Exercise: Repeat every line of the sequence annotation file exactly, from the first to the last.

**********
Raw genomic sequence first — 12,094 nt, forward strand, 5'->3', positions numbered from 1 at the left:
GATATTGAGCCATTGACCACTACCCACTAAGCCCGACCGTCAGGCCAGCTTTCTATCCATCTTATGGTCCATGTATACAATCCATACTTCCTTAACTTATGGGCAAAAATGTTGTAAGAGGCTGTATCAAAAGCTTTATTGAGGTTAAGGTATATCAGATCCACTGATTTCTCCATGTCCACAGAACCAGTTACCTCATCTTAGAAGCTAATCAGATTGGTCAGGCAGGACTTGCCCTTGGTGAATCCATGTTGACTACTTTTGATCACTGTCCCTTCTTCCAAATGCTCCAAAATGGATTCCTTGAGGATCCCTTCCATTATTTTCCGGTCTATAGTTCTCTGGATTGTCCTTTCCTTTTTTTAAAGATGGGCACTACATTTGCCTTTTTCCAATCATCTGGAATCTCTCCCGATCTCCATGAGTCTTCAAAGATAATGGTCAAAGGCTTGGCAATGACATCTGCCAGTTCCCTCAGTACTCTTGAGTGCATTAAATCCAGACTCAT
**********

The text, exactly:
Raw genomic sequence first — 12,094 nt, forward strand, 5'->3', positions numbered from 1 at the left:
GATATTGAGCCATTGACCACTACCCACTAAGCCCGACCGTCAGGCCAGCTTTCTATCCATCTTATGGTCCATGTATACAATCCATACTTCCTTAACTTATGGGCAAAAATGTTGTAAGAGGCTGTATCAAAAGCTTTATTGAGGTTAAGGTATATCAGATCCACTGATTTCTCCATGTCCACAGAACCAGTTACCTCATCTTAGAAGCTAATCAGATTGGTCAGGCAGGACTTGCCCTTGGTGAATCCATGTTGACTACTTTTGATCACTGTCCCTTCTTCCAAATGCTCCAAAATGGATTCCTTGAGGATCCCTTCCATTATTTTCCGGTCTATAGTTCTCTGGATTGTCCTTTCCTTTTTTTAAAGATGGGCACTACATTTGCCTTTTTCCAATCATCTGGAATCTCTCCCGATCTCCATGAGTCTTCAAAGATAATGGTCAAAGGCTTGGCAATGACATCTGCCAGTTCCCTCAGTACTCTTGAGTGCATTAAATCCAGACTCAT